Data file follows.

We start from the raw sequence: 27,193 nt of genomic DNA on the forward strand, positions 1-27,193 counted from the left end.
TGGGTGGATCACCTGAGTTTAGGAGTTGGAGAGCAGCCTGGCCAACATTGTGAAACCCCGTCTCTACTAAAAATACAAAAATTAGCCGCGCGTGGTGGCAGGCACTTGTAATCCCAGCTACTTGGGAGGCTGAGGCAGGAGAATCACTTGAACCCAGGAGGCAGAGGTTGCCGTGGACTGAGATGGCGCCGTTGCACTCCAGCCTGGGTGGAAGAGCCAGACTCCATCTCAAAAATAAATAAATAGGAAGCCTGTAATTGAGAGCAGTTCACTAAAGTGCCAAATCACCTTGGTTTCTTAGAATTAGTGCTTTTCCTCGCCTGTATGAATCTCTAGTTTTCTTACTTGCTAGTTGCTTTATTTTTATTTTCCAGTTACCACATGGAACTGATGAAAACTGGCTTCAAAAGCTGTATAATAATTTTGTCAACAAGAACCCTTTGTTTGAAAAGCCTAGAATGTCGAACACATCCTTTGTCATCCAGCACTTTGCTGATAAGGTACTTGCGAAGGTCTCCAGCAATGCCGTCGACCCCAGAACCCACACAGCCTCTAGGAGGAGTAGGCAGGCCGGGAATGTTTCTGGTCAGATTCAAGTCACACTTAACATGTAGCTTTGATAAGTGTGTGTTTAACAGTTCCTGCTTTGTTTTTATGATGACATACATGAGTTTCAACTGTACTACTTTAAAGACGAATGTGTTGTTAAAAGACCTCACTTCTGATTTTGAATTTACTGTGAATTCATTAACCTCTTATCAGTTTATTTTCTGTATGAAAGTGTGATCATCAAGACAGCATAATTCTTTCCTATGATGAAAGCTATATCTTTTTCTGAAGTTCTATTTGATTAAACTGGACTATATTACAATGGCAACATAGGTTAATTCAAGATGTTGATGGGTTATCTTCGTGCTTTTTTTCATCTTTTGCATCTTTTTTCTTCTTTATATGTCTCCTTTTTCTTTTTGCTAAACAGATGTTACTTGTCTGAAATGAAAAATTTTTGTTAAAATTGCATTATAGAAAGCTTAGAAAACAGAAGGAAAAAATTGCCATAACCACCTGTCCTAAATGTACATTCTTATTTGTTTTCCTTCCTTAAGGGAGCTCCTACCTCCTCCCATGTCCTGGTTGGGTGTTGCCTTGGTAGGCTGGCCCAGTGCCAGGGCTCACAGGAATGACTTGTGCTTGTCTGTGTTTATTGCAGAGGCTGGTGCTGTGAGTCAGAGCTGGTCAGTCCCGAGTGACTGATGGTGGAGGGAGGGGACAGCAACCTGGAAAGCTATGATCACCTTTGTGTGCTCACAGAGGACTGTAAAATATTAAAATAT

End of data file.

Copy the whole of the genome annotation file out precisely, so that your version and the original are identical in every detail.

We start from the raw sequence: 27,193 nt of genomic DNA on the forward strand, positions 1-27,193 counted from the left end.
TGGGTGGATCACCTGAGTTTAGGAGTTGGAGAGCAGCCTGGCCAACATTGTGAAACCCCGTCTCTACTAAAAATACAAAAATTAGCCGCGCGTGGTGGCAGGCACTTGTAATCCCAGCTACTTGGGAGGCTGAGGCAGGAGAATCACTTGAACCCAGGAGGCAGAGGTTGCCGTGGACTGAGATGGCGCCGTTGCACTCCAGCCTGGGTGGAAGAGCCAGACTCCATCTCAAAAATAAATAAATAGGAAGCCTGTAATTGAGAGCAGTTCACTAAAGTGCCAAATCACCTTGGTTTCTTAGAATTAGTGCTTTTCCTCGCCTGTATGAATCTCTAGTTTTCTTACTTGCTAGTTGCTTTATTTTTATTTTCCAGTTACCACATGGAACTGATGAAAACTGGCTTCAAAAGCTGTATAATAATTTTGTCAACAAGAACCCTTTGTTTGAAAAGCCTAGAATGTCGAACACATCCTTTGTCATCCAGCACTTTGCTGATAAGGTACTTGCGAAGGTCTCCAGCAATGCCGTCGACCCCAGAACCCACACAGCCTCTAGGAGGAGTAGGCAGGCCGGGAATGTTTCTGGTCAGATTCAAGTCACACTTAACATGTAGCTTTGATAAGTGTGTGTTTAACAGTTCCTGCTTTGTTTTTATGATGACATACATGAGTTTCAACTGTACTACTTTAAAGACGAATGTGTTGTTAAAAGACCTCACTTCTGATTTTGAATTTACTGTGAATTCATTAACCTCTTATCAGTTTATTTTCTGTATGAAAGTGTGATCATCAAGACAGCATAATTCTTTCCTATGATGAAAGCTATATCTTTTTCTGAAGTTCTATTTGATTAAACTGGACTATATTACAATGGCAACATAGGTTAATTCAAGATGTTGATGGGTTATCTTCGTGCTTTTTTTCATCTTTTGCATCTTTTTTCTTCTTTATATGTCTCCTTTTTCTTTTTGCTAAACAGATGTTACTTGTCTGAAATGAAAAATTTTTGTTAAAATTGCATTATAGAAAGCTTAGAAAACAGAAGGAAAAAATTGCCATAACCACCTGTCCTAAATGTACATTCTTATTTGTTTTCCTTCCTTAAGGGAGCTCCTACCTCCTCCCATGTCCTGGTTGGGTGTTGCCTTGGTAGGCTGGCCCAGTGCCAGGGCTCACAGGAATGACTTGTGCTTGTCTGTGTTTATTGCAGAGGCTGGTGCTGTGAGTCAGAGCTGGTCAGTCCCGAGTGACTGATGGTGGAGGGAGGGGACAGCAACCTGGAAAGCTATGATCACCTTTGTGTGCTCACAGAGGACTGTAAAATATTAAAATAT